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Updated in 2017/1/17 下午 05:40:49      Viewed: 536 times      (Journal Article)
Medicine 95 (35): e3840 (2016)

Prognostic value of ICU-acquired hypernatremia in patients with neurological dysfunction.

Bei Hu , Qianpeng Han , Nashun Mengke , Kairan He , Yiqin Zhang , Zhiqiang Nie , Hongke Zeng
Many studies have indicated that hypernatremia is associated with increased mortality. In this study, we aimed to explore the relationship between intensive care unit (ICU)-acquired hypernatremia and the prognosis of critically neurological patients.Based on serum sodium level in the ICU, 450 patients were divided into 3 groups: 222 had normal serum sodium, 142 had mild hypernatremia, and 86 had severe hypernatremia. Kaplan-Meier and multivariable binary logistic regression analyses were performed to evaluate the prognostic value of hypernatremia in critically neurological patients. Receiver operating characteristic (ROC) curve was constructed for serum sodium levels to determine their roles in predicting ICU mortality.Hypernatremia was significantly related with age, Glasgow Coma Scale (GCS) score, serum sodium, APACHE II score, and serum creatinine. Moreover, the different treatment outcome including mechanical ventilation, the days of stayed in ICU, and Glasgow Outcome Scale score had correlation with serum sodium levels. Old ages, GCS score, therapeutic intervention scoring system (TISS) score, APACHE II score, serum sodium peak, and so on were all associated with the mortality. In addition, hypernatremia was an independent prognostic factor for critically neurological patients by logistic regression analysis (odds ratio = 1.192, 95% confidence interval = 1.135-1.252, P = 0.000). Moreover, we got the sensitivity of 79.4% and specificity of 74.5% in the ROC analysis between peak serum sodium and the mortality. The area under the ROC curve was 0.844, and the optimal cutoff value was 147.55.Our results showed that ICU-acquired hypernatremia may be a potential prognosis marker for critically neurological patients.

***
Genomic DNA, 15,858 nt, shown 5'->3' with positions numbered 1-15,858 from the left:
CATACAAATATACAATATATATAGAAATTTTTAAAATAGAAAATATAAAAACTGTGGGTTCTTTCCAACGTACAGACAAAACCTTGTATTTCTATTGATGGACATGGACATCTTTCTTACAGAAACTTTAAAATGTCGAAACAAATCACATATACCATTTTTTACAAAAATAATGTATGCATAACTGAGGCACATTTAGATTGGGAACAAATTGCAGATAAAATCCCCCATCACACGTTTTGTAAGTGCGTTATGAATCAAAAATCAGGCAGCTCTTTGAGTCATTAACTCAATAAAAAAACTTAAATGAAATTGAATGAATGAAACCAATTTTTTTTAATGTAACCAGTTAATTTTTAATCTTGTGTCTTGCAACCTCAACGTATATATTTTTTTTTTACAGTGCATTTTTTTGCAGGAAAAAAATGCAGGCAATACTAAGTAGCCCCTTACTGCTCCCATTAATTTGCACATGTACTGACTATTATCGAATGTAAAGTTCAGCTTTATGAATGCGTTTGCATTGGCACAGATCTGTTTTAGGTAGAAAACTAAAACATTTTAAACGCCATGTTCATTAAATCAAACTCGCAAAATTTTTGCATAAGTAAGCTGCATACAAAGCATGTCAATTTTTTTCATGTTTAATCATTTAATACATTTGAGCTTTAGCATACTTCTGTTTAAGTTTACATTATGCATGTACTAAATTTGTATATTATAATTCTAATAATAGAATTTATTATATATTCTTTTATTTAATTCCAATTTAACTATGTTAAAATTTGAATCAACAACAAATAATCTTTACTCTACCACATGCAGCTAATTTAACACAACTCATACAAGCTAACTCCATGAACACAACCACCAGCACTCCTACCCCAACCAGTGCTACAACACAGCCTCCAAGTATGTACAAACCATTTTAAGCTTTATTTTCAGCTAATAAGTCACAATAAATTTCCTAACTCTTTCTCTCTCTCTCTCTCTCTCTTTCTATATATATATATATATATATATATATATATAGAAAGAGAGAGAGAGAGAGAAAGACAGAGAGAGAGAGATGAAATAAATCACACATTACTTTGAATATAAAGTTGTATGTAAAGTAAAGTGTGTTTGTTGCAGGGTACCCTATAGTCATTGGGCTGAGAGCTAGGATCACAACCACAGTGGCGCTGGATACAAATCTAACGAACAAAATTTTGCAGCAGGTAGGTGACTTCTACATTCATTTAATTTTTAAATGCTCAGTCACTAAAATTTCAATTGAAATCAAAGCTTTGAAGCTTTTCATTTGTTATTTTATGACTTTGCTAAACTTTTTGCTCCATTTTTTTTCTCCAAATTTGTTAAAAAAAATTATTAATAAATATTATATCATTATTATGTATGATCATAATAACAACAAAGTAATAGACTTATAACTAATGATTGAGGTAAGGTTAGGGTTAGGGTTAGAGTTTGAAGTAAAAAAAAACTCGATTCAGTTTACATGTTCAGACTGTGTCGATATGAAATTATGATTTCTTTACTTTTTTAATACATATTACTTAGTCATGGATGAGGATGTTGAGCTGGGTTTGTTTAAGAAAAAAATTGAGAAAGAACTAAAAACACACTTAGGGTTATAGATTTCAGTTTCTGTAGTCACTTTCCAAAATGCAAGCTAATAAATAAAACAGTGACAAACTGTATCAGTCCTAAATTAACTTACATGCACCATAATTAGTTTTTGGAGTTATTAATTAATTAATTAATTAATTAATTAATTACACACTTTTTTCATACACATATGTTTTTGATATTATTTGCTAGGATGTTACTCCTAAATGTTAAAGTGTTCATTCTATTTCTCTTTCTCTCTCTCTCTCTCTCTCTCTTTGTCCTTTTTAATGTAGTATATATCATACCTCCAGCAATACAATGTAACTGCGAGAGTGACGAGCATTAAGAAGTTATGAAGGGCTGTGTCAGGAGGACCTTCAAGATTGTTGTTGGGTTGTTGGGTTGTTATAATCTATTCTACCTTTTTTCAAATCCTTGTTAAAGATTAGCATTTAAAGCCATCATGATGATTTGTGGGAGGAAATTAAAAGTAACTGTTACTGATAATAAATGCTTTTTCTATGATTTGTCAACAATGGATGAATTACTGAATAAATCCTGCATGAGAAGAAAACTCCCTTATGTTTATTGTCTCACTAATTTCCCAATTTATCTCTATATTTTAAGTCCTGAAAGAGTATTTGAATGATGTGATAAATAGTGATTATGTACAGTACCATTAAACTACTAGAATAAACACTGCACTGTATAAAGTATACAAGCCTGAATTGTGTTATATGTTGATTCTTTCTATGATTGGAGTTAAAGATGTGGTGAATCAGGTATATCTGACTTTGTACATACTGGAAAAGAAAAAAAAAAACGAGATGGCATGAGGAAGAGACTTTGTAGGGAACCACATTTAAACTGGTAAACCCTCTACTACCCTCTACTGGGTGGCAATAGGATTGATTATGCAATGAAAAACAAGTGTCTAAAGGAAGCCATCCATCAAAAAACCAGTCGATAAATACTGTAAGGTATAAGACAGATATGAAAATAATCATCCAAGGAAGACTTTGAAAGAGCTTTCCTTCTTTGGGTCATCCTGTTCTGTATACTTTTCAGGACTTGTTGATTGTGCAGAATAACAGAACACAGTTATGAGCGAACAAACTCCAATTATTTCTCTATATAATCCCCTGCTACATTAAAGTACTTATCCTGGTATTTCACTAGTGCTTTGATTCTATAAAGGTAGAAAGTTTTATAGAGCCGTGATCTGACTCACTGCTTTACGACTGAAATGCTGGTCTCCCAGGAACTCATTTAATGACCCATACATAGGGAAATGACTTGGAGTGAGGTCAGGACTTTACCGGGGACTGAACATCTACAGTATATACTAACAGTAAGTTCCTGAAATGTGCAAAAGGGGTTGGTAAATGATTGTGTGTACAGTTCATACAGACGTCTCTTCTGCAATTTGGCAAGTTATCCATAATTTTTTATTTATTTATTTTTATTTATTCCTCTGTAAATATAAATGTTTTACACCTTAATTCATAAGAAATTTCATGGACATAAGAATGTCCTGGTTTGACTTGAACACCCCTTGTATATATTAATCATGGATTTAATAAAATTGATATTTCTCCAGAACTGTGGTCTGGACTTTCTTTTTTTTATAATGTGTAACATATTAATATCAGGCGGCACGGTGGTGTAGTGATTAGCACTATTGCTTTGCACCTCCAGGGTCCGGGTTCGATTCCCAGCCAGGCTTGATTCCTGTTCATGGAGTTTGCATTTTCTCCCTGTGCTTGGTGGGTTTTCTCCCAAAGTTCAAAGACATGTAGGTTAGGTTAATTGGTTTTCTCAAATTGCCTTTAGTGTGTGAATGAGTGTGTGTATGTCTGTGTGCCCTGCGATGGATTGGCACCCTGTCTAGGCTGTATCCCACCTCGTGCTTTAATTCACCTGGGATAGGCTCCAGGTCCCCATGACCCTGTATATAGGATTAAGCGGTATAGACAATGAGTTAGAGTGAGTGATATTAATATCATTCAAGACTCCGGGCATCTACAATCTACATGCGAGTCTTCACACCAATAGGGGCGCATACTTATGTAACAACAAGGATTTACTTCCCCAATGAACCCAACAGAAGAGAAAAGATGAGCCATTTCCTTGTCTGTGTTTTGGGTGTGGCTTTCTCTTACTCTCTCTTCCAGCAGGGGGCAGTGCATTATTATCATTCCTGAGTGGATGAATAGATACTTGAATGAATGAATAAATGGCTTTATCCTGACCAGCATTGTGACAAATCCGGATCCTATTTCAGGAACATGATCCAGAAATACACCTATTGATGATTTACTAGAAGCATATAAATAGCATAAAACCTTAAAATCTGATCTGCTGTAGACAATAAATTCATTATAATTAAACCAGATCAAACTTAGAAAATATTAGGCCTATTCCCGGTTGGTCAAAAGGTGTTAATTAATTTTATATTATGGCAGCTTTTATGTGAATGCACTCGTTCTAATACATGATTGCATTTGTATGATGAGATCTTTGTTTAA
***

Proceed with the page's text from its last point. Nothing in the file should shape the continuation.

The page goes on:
DOI: 10.1097/MD.0000000000003840      ISSN: 0025-7974